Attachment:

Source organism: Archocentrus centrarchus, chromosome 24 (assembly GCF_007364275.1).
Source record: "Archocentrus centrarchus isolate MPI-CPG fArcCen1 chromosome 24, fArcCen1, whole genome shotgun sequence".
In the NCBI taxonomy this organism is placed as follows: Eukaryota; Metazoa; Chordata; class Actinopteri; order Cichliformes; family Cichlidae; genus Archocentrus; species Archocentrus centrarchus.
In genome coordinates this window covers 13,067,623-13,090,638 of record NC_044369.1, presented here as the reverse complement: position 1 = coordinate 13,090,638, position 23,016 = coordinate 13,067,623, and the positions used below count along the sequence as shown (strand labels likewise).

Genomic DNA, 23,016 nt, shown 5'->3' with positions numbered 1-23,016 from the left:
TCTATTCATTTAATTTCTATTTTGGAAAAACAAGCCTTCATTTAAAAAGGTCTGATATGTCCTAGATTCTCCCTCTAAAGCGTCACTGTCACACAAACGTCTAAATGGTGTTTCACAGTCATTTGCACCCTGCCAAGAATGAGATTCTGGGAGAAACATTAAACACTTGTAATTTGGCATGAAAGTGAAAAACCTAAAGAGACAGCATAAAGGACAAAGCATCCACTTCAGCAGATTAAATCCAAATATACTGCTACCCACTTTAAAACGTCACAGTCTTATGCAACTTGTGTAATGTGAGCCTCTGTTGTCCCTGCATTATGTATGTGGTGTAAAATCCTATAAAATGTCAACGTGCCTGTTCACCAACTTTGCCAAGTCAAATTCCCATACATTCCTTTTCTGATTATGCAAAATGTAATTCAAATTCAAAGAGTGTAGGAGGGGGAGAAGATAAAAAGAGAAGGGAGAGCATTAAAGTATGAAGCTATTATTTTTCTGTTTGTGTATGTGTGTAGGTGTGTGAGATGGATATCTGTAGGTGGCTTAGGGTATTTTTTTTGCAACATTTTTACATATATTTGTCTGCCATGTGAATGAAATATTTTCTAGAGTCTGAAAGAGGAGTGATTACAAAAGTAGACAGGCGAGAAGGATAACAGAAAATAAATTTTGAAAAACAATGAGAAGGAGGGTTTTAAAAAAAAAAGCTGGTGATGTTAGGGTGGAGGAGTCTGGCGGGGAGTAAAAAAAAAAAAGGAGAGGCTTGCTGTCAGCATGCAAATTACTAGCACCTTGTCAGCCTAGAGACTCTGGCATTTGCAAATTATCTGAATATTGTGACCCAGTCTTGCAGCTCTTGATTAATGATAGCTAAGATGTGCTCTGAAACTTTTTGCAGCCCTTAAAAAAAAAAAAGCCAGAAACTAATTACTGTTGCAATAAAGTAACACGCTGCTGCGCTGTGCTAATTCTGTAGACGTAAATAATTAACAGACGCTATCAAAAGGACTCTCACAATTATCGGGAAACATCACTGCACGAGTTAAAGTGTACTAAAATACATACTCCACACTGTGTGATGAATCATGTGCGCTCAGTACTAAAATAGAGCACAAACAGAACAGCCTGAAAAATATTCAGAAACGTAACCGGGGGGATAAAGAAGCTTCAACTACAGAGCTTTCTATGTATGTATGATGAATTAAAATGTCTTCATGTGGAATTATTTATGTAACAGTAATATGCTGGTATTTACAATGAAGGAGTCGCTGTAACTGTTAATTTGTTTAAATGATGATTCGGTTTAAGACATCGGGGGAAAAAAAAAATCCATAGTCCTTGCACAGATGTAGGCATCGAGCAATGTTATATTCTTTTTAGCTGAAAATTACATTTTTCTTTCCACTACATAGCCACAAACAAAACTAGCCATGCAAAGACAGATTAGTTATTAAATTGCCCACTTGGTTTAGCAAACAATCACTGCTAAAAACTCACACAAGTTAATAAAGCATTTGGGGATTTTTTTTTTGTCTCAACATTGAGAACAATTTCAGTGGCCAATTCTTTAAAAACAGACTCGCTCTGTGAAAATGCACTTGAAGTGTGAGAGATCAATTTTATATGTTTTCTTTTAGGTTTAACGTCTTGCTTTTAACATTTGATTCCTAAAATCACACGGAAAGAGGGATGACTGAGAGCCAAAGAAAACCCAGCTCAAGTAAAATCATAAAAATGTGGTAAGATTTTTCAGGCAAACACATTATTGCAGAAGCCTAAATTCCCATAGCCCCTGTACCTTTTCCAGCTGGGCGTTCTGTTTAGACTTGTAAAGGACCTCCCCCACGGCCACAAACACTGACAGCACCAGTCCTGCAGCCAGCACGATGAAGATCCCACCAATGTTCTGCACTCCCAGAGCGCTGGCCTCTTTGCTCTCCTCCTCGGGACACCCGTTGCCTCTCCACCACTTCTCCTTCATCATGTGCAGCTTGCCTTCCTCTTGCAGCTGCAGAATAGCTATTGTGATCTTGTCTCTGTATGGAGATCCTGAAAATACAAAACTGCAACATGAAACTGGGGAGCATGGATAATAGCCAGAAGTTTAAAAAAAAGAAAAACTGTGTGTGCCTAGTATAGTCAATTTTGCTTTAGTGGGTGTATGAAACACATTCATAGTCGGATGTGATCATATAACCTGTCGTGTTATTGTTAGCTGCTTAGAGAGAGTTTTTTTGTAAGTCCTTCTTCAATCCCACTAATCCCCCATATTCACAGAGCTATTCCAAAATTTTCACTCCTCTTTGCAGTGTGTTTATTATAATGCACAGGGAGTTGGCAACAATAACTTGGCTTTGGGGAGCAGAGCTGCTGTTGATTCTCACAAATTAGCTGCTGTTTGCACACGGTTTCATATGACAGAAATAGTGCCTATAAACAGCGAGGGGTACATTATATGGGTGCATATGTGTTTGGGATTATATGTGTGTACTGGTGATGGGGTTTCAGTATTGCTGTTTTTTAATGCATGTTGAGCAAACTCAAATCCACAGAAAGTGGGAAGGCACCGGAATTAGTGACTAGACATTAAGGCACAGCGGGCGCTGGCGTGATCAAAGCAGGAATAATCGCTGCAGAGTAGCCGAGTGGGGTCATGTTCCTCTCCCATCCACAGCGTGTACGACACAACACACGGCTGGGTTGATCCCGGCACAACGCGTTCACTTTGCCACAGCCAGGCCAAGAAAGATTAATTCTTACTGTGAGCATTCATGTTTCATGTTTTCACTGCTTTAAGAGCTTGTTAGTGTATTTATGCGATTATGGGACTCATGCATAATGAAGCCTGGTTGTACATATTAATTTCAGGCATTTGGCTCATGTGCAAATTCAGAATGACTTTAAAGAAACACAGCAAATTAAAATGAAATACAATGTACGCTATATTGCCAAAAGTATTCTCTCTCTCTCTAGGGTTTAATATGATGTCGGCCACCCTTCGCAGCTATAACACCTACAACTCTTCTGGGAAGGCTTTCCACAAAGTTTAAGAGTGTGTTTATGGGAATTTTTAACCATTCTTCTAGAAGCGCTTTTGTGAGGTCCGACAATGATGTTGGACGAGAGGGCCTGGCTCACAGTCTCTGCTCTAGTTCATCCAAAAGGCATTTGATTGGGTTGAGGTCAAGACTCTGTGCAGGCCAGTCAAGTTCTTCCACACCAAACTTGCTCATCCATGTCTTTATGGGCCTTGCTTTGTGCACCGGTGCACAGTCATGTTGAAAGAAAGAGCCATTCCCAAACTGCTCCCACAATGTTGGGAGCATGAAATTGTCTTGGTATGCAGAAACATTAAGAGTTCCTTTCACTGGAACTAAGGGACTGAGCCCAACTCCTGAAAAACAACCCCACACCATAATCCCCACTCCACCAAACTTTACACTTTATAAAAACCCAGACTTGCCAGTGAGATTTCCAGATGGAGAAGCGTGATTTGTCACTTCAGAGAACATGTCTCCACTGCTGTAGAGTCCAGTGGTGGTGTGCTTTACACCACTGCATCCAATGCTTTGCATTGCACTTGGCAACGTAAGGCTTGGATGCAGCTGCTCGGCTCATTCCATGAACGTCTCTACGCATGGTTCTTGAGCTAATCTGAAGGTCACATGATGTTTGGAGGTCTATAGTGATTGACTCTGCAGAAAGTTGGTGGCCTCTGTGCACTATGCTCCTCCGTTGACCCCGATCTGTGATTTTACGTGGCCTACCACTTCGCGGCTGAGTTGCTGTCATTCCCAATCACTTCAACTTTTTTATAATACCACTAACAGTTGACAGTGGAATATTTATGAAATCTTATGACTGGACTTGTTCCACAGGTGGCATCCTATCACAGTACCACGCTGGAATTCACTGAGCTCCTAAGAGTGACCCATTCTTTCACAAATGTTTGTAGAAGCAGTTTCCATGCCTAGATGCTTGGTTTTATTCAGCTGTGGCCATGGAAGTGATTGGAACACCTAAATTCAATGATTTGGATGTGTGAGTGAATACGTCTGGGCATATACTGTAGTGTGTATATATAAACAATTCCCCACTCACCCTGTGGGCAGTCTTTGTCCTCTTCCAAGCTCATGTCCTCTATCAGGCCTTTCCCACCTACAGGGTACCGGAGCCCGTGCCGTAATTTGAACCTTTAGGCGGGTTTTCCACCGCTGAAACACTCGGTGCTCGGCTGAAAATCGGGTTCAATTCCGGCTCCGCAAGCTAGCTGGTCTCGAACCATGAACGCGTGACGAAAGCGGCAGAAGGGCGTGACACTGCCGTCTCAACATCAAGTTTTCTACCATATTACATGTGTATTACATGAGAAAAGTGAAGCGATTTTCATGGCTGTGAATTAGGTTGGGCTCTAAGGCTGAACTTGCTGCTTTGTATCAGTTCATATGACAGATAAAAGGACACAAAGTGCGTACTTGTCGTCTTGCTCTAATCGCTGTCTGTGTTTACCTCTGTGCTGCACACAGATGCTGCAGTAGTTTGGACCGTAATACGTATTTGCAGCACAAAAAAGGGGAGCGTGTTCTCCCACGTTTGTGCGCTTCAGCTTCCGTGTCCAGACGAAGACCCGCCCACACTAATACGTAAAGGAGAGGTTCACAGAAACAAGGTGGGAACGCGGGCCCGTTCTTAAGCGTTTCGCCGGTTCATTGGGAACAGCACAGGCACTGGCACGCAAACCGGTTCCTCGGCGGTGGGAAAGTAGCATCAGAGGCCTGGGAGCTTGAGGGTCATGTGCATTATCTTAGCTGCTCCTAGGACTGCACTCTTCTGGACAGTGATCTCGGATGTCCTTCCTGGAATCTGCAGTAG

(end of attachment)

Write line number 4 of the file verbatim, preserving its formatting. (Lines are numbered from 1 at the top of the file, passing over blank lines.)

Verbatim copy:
In genome coordinates this window covers 13,067,623-13,090,638 of record NC_044369.1, presented here as the reverse complement: position 1 = coordinate 13,090,638, position 23,016 = coordinate 13,067,623, and the positions used below count along the sequence as shown (strand labels likewise).